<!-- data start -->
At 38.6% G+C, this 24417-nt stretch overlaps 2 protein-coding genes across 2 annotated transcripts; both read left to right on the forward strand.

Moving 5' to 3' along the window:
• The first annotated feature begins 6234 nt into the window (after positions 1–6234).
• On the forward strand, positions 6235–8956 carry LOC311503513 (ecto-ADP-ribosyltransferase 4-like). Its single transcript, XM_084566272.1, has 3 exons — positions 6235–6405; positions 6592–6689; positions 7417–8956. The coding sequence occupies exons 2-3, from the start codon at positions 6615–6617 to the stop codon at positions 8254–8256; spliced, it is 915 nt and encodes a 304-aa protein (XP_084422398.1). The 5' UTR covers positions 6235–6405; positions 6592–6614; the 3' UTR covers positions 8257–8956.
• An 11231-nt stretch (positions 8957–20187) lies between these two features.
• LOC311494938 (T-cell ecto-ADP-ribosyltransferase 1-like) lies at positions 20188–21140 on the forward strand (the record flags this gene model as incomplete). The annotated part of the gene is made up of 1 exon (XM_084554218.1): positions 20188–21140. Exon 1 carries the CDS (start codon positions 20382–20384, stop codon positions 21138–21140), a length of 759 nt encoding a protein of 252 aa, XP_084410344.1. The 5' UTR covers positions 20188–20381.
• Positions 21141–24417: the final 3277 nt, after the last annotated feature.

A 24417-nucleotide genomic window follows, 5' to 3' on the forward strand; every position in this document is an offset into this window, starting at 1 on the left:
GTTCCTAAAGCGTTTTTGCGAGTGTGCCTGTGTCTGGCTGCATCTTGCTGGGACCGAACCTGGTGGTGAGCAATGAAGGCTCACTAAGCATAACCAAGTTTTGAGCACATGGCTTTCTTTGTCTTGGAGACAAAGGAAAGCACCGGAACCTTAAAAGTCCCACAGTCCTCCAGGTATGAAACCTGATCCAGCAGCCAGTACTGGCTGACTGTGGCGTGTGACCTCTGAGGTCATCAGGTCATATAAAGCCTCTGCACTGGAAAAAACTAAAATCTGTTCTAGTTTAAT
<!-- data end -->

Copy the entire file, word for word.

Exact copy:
At 38.6% G+C, this 24417-nt stretch overlaps 2 protein-coding genes across 2 annotated transcripts; both read left to right on the forward strand.

Moving 5' to 3' along the window:
• The first annotated feature begins 6234 nt into the window (after positions 1–6234).
• On the forward strand, positions 6235–8956 carry LOC311503513 (ecto-ADP-ribosyltransferase 4-like). Its single transcript, XM_084566272.1, has 3 exons — positions 6235–6405; positions 6592–6689; positions 7417–8956. The coding sequence occupies exons 2-3, from the start codon at positions 6615–6617 to the stop codon at positions 8254–8256; spliced, it is 915 nt and encodes a 304-aa protein (XP_084422398.1). The 5' UTR covers positions 6235–6405; positions 6592–6614; the 3' UTR covers positions 8257–8956.
• An 11231-nt stretch (positions 8957–20187) lies between these two features.
• LOC311494938 (T-cell ecto-ADP-ribosyltransferase 1-like) lies at positions 20188–21140 on the forward strand (the record flags this gene model as incomplete). The annotated part of the gene is made up of 1 exon (XM_084554218.1): positions 20188–21140. Exon 1 carries the CDS (start codon positions 20382–20384, stop codon positions 21138–21140), a length of 759 nt encoding a protein of 252 aa, XP_084410344.1. The 5' UTR covers positions 20188–20381.
• Positions 21141–24417: the final 3277 nt, after the last annotated feature.

A 24417-nucleotide genomic window follows, 5' to 3' on the forward strand; every position in this document is an offset into this window, starting at 1 on the left:
GTTCCTAAAGCGTTTTTGCGAGTGTGCCTGTGTCTGGCTGCATCTTGCTGGGACCGAACCTGGTGGTGAGCAATGAAGGCTCACTAAGCATAACCAAGTTTTGAGCACATGGCTTTCTTTGTCTTGGAGACAAAGGAAAGCACCGGAACCTTAAAAGTCCCACAGTCCTCCAGGTATGAAACCTGATCCAGCAGCCAGTACTGGCTGACTGTGGCGTGTGACCTCTGAGGTCATCAGGTCATATAAAGCCTCTGCACTGGAAAAAACTAAAATCTGTTCTAGTTTAAT